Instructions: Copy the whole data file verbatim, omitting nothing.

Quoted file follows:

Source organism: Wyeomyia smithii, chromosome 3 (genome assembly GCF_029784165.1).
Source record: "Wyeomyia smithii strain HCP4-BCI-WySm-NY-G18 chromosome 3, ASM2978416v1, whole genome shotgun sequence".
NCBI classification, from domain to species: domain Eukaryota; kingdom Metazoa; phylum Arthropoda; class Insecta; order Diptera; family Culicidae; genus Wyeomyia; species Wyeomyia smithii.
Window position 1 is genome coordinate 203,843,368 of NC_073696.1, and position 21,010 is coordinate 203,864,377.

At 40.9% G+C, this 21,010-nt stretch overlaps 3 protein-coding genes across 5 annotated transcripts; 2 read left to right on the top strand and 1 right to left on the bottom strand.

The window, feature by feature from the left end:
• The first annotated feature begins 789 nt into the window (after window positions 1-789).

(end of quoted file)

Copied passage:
Source organism: Wyeomyia smithii, chromosome 3 (genome assembly GCF_029784165.1).
Source record: "Wyeomyia smithii strain HCP4-BCI-WySm-NY-G18 chromosome 3, ASM2978416v1, whole genome shotgun sequence".
NCBI classification, from domain to species: domain Eukaryota; kingdom Metazoa; phylum Arthropoda; class Insecta; order Diptera; family Culicidae; genus Wyeomyia; species Wyeomyia smithii.
Window position 1 is genome coordinate 203,843,368 of NC_073696.1, and position 21,010 is coordinate 203,864,377.

At 40.9% G+C, this 21,010-nt stretch overlaps 3 protein-coding genes across 5 annotated transcripts; 2 read left to right on the top strand and 1 right to left on the bottom strand.

The window, feature by feature from the left end:
• The first annotated feature begins 789 nt into the window (after window positions 1-789).